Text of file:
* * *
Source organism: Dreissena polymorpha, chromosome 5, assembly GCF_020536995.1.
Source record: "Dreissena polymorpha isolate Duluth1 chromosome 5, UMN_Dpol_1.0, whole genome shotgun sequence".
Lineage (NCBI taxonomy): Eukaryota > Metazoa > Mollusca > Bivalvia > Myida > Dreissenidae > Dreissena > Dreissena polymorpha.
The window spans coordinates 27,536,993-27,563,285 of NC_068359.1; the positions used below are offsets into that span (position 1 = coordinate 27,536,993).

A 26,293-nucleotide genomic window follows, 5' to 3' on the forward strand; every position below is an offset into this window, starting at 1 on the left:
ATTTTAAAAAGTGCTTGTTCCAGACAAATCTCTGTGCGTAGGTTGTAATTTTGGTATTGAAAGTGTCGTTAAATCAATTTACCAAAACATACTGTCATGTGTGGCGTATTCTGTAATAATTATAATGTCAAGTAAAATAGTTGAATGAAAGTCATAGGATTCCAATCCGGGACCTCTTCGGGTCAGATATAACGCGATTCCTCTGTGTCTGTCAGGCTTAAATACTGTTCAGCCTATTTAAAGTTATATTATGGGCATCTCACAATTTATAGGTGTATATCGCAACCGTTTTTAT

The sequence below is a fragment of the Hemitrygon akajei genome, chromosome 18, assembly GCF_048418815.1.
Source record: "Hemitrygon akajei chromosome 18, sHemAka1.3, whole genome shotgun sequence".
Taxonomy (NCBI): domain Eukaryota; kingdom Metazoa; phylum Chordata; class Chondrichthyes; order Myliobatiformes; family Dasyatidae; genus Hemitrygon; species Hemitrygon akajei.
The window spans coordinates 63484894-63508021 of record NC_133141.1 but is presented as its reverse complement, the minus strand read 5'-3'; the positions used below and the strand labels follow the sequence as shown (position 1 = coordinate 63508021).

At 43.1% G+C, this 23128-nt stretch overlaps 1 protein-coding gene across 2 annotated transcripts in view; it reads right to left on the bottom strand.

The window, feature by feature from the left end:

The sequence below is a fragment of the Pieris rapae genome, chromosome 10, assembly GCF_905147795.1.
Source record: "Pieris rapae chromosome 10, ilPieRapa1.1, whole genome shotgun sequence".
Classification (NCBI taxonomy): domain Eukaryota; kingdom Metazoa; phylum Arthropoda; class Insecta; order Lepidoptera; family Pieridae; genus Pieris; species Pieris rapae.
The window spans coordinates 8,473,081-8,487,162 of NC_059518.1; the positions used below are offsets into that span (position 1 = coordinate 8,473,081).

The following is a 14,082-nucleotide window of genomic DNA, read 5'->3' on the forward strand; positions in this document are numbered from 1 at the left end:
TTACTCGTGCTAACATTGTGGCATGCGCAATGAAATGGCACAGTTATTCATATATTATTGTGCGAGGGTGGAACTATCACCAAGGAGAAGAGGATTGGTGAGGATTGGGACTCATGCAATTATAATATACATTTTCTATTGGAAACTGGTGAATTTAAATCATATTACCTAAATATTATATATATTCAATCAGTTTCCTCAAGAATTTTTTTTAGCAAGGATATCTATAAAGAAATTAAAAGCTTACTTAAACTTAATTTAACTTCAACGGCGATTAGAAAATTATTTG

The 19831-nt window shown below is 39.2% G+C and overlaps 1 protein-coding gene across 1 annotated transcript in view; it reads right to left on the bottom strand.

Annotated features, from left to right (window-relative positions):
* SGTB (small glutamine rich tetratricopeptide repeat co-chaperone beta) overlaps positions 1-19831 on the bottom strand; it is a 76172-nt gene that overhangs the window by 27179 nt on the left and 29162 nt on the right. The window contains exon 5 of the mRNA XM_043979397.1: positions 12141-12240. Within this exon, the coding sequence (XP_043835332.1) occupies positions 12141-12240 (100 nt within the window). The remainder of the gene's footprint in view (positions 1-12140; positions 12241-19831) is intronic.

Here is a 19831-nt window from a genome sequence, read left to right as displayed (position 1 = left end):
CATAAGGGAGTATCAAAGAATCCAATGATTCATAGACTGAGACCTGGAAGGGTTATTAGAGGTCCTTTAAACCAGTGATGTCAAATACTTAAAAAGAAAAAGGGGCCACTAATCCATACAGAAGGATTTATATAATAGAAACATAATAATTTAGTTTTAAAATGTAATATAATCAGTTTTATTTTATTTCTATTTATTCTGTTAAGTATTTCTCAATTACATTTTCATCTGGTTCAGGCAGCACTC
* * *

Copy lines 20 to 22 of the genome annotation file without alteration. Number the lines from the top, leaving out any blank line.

Annotated features, from left to right (window-relative positions):
* SGTB (small glutamine rich tetratricopeptide repeat co-chaperone beta) overlaps positions 1-19831 on the bottom strand; it is a 76172-nt gene that overhangs the window by 27179 nt on the left and 29162 nt on the right. The window contains exon 5 of the mRNA XM_043979397.1: positions 12141-12240. Within this exon, the coding sequence (XP_043835332.1) occupies positions 12141-12240 (100 nt within the window). The remainder of the gene's footprint in view (positions 1-12140; positions 12241-19831) is intronic.

Here is a 19831-nt window from a genome sequence, read left to right as displayed (position 1 = left end):